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02/28/2018 HYU News > Academics

Title

What Makes People Prosocial

Kim, Sanghag (Department of Sociology)

김소연

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http://www.hanyang.ac.kr/surl/rDkV

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Have you ever wondered what makes some people particularly social and not others? Kim, Sanghag (Department of Sociology) tried to identify the relationship among empathy, attachment to parents, and prosociality. Prosociality refers to behaviors that are intended to benefit others. Kim mentioned that there was not a lot of research done to figure the relations among the aforementioned three aspects of human psychology. To make matters worse, research on empathy predominantly focused on older children from around 11 to 15 years of age, as morality was conceived as a cognitive process.
 
Kim is enthusiastically explaining about his work.


That focus has recently shifted to younger children – as young as just a few months old – and the findings in the differences in emotional empathy at such an early stage have emphasized the importance in the influence of nurture on empathy and the prosociality of a person. Kim stressed that one of the strengths of his recent paper titled, ‘Relational Antecedents and Social Implications of the Emotion of Empathy: Evidence from Three Studies’ is the quality of data that the team has collected over the course of 12 years.  In order to discern the link among empathy, attachment, and prosociality, the research team had used three forms of studies: family study, play study, and the parent-child study.
 
In the studies, a child’s empathy for either the mother or father was elicited under a scripted, stimulated distress paradigm, where the parents acted upon a detailed script to see the child’s reaction. The entire process was recorded for later coding, capturing the child’s expressions of emotion through facial, verbal, and behavioral means. The child’s attachment security was measured under the Strange Situation Paradigm (SSP) and the Attachment Q-Set. In the former measure, the child was left with a stranger and the action was analyzed through coding; while in the latter measure, the parents were asked about the attachment security. The last and probably the most important measure, the child’s prosociality was measured in a peer context in order to determine whether the child took turns when playing, askings for things nicely, and so on.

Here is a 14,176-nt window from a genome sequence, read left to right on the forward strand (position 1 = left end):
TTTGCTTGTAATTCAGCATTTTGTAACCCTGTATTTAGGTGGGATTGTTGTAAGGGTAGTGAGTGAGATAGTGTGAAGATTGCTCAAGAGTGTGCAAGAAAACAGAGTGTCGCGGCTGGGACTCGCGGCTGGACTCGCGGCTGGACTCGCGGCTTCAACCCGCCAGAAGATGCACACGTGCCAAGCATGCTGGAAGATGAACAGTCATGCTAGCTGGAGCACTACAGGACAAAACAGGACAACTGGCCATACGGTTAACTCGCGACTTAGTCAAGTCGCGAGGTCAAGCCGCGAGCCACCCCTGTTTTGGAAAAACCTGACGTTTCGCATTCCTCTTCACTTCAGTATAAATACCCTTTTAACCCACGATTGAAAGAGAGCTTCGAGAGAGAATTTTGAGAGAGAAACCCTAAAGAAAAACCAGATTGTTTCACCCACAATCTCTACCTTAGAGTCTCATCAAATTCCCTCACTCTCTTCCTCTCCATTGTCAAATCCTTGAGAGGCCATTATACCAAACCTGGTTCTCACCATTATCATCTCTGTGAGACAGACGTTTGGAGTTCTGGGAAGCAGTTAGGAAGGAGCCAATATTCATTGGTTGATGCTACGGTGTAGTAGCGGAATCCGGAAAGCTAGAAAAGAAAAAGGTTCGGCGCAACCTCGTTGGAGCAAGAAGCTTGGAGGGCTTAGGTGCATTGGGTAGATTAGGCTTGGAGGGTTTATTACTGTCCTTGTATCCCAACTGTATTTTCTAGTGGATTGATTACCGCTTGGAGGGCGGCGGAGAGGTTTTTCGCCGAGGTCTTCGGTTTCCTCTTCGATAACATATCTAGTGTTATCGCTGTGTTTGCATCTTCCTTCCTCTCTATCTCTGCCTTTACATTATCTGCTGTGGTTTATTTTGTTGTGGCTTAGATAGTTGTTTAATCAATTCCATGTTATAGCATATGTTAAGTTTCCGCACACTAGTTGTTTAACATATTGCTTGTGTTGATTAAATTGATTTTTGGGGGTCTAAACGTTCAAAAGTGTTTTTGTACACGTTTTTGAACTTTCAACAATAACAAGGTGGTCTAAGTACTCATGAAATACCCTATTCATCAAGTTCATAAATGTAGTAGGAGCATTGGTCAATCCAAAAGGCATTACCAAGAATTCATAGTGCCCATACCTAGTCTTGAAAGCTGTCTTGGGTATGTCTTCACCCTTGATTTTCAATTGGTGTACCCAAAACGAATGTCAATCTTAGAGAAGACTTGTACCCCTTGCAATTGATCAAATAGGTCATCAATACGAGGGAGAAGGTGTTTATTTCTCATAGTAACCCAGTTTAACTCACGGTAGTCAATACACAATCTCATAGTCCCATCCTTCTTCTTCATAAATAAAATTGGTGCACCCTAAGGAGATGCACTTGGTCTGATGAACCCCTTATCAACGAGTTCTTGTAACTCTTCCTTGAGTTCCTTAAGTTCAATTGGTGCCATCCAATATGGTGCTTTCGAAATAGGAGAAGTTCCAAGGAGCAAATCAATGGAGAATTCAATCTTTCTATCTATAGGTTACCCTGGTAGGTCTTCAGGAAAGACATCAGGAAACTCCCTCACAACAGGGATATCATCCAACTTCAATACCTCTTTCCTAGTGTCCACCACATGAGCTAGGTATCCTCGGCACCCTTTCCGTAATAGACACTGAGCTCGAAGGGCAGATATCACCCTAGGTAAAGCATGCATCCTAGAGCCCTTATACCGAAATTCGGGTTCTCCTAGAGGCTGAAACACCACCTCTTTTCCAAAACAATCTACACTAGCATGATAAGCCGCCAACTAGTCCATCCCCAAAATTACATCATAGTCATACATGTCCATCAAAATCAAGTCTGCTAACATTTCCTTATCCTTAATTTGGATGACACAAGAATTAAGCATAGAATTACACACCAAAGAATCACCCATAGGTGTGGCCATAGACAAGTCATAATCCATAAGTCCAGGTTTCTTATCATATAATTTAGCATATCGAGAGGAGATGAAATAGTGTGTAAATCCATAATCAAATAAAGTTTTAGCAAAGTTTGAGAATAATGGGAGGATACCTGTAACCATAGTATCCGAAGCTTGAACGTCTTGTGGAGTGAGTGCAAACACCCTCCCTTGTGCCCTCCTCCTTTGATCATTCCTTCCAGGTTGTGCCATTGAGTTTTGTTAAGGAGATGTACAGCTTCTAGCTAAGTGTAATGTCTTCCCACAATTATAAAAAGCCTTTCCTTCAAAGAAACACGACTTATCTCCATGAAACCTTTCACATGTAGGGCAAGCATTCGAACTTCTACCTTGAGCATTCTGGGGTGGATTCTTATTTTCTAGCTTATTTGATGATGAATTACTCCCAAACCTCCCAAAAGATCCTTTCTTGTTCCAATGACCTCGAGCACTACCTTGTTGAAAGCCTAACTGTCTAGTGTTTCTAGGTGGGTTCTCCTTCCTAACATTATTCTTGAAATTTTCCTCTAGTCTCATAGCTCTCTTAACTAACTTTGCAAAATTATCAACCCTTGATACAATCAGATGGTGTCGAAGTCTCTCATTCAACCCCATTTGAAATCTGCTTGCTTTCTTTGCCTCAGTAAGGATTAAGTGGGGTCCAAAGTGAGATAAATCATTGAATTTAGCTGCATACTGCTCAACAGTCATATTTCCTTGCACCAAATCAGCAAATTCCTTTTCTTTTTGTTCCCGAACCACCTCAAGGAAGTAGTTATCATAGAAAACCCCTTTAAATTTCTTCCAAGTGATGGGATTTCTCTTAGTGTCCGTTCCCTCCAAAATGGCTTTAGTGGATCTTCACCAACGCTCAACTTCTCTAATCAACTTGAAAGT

The solid line represents a significant effect, and the dashed line represents a nonsignificant effect. Graph A represents the mother– child dyads and B for the father– child dyads. Further explanation is below.
Photo courtesy of Kim
 
Through such vigorous research from middle class families with various educational and ethnic backgrounds to high risk families with financial issues, Kim and the research team were able to draw lines between the factors. Attachment here turned out to be a moderated mediation. Moderated mediation is a statistical term where the effect of an independent variable A on an outcome variable C via a mediator variable B differs depending on the levels of a moderator variable D. In this context, the effect of ‘empathy’ on the outcomes ‘prosociality’ depends on the level of the moderator's ‘attachment security’, as you can see in the graph. There is an arrow pointing to the solid line between empathy and prosociality.
 
What is surprising about the finding is the impact of empathy on prosociality, which is stronger when the attachment level is lower. This goes against the common perception that the better the relationship between the parents and a child, the better the child behaves in society. However, this does not necessarily mean that children are more prosocial when they have a bad relationship with their parents, but that the impact of empathy is noticeably stronger under an undesirable context. “This research will provide supporting evidence that prosocial behavior and empathy is at least partially due to the environment, as infants are a good subject to see the effects of nature and nurture. They do not have any other contaminating factors that the researchers have to take into account,” said Kim.
 
"Don't be afraid to take the path that nobody else chooses. With the know-hows acquired from the deserted place, you will be able to succeed in the well known fields too," encouraged Kim.


Kim, unlike most social science researchers, is highly interested in what induces positive aspects from people such as happiness, morality, and identity. “Social science and social psychology to be specific, are great tools in explaining to me and the people around me. What we feel, acknowledge, and learn is what makes this area so fascinating for me,” smiled Kim. He plans to continue his research further on the three key words both in Korea and in the United States.



Kim So-yun       dash070@hanyang.ac.kr
Photos by Choi Min-ju
 
 
 
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